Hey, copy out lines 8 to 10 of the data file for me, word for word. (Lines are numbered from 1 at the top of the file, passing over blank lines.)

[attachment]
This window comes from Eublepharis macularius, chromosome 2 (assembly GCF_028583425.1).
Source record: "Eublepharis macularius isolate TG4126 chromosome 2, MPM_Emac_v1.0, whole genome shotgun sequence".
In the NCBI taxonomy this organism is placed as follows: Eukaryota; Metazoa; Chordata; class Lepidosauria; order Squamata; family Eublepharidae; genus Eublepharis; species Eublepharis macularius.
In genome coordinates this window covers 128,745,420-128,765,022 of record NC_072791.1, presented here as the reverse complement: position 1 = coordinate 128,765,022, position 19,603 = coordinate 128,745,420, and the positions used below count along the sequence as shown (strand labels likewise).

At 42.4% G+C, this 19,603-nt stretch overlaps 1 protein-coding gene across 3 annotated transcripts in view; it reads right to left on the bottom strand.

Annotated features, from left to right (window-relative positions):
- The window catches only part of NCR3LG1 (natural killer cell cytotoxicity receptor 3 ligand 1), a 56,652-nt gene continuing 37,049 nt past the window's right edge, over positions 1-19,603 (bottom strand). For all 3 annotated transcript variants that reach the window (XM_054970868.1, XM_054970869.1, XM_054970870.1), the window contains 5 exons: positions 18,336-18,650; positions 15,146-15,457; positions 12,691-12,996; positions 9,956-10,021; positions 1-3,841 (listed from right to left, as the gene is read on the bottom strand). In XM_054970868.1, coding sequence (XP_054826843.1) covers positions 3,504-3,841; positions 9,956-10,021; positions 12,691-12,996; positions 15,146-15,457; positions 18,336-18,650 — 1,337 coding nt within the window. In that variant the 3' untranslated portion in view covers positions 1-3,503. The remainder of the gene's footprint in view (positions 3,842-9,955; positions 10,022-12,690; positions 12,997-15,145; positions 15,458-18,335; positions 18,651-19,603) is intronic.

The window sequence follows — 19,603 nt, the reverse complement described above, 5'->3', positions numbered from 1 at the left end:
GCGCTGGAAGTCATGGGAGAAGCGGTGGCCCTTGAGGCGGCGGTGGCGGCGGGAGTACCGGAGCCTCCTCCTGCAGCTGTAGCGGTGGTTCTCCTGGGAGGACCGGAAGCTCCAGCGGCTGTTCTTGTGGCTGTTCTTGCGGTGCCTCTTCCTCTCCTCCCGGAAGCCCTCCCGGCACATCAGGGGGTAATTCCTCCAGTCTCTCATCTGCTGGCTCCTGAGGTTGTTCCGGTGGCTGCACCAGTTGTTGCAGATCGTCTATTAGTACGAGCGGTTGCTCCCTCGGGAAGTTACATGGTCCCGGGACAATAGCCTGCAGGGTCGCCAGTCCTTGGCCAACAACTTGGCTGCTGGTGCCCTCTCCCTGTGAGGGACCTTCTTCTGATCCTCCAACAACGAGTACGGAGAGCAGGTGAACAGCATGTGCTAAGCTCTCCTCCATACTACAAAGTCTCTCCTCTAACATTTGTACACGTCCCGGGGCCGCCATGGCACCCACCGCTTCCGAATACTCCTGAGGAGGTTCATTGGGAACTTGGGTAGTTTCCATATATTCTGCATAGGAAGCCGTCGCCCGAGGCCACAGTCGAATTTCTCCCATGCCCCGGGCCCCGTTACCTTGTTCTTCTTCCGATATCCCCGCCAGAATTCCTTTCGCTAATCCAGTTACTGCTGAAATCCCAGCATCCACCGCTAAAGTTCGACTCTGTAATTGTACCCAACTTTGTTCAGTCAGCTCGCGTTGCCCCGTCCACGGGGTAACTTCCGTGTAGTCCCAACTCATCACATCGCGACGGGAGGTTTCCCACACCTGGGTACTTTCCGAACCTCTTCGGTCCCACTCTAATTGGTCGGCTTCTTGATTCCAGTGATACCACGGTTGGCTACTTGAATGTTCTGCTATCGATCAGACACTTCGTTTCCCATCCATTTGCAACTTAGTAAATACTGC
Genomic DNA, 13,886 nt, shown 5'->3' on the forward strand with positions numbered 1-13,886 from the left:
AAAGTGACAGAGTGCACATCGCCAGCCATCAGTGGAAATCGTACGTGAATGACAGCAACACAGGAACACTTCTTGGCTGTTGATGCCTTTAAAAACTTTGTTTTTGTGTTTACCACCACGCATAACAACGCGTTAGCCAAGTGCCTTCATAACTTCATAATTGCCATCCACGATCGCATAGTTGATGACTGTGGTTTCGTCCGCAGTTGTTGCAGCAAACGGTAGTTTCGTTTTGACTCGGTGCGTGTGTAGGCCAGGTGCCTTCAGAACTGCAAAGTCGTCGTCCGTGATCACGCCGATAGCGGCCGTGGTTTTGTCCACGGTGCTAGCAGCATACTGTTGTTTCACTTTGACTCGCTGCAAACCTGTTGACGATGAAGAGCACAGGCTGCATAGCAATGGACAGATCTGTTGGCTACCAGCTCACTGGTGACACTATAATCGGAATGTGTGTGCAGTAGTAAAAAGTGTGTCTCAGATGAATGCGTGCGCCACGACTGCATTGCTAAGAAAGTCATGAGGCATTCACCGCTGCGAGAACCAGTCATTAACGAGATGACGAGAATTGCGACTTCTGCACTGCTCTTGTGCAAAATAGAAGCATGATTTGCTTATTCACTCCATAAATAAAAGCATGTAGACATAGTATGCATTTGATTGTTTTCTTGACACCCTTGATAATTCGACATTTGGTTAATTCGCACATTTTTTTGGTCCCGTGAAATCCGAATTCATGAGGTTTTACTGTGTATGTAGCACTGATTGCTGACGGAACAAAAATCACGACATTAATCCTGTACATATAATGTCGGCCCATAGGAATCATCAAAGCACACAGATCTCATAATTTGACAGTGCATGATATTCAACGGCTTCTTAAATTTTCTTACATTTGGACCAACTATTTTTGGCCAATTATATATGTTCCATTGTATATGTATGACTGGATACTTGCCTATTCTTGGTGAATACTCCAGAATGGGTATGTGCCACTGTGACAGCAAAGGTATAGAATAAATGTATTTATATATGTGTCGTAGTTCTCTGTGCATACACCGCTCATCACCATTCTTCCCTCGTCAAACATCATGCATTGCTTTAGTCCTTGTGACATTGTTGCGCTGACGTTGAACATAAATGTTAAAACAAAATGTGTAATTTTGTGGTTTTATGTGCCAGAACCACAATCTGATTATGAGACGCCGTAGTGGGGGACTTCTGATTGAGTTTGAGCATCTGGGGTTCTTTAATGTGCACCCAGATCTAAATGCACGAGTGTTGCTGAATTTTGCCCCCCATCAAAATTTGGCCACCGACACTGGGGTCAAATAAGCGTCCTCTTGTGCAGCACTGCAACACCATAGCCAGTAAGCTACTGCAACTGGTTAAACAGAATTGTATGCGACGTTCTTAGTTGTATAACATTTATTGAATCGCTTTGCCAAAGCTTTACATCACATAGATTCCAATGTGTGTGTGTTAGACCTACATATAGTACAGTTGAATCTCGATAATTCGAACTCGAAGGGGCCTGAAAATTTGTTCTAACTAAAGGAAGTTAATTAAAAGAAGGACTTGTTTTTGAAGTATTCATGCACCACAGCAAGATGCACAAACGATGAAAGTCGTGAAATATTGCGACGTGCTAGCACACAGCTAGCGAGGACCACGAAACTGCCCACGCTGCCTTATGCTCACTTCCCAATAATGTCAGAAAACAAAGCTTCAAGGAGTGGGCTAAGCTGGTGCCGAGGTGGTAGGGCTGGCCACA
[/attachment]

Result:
The window sequence follows — 19,603 nt, the reverse complement described above, 5'->3', positions numbered from 1 at the left end:
GCGCTGGAAGTCATGGGAGAAGCGGTGGCCCTTGAGGCGGCGGTGGCGGCGGGAGTACCGGAGCCTCCTCCTGCAGCTGTAGCGGTGGTTCTCCTGGGAGGACCGGAAGCTCCAGCGGCTGTTCTTGTGGCTGTTCTTGCGGTGCCTCTTCCTCTCCTCCCGGAAGCCCTCCCGGCACATCAGGGGGTAATTCCTCCAGTCTCTCATCTGCTGGCTCCTGAGGTTGTTCCGGTGGCTGCACCAGTTGTTGCAGATCGTCTATTAGTACGAGCGGTTGCTCCCTCGGGAAGTTACATGGTCCCGGGACAATAGCCTGCAGGGTCGCCAGTCCTTGGCCAACAACTTGGCTGCTGGTGCCCTCTCCCTGTGAGGGACCTTCTTCTGATCCTCCAACAACGAGTACGGAGAGCAGGTGAACAGCATGTGCTAAGCTCTCCTCCATACTACAAAGTCTCTCCTCTAACATTTGTACACGTCCCGGGGCCGCCATGGCACCCACCGCTTCCGAATACTCCTGAGGAGGTTCATTGGGAACTTGGGTAGTTTCCATATATTCTGCATAGGAAGCCGTCGCCCGAGGCCACAGTCGAATTTCTCCCATGCCCCGGGCCCCGTTACCTTGTTCTTCTTCCGATATCCCCGCCAGAATTCCTTTCGCTAATCCAGTTACTGCTGAAATCCCAGCATCCACCGCTAAAGTTCGACTCTGTAATTGTACCCAACTTTGTTCAGTCAGCTCGCGTTGCCCCGTCCACGGGGTAACTTCCGTGTAGTCCCAACTCATCACATCGCGACGGGAGGTTTCCCACACCTGGGTACTTTCCGAACCTCTTCGGTCCCACTCTAATTGGTCGGCTTCTTGATTCCAGTGATACCACGGTTGGCTACTTGAATGTTCTGCTATCGATCAGACACTTCGTTTCCCATCCATTTGCAACTTAGTAAATACTGC
Genomic DNA, 13,886 nt, shown 5'->3' on the forward strand with positions numbered 1-13,886 from the left: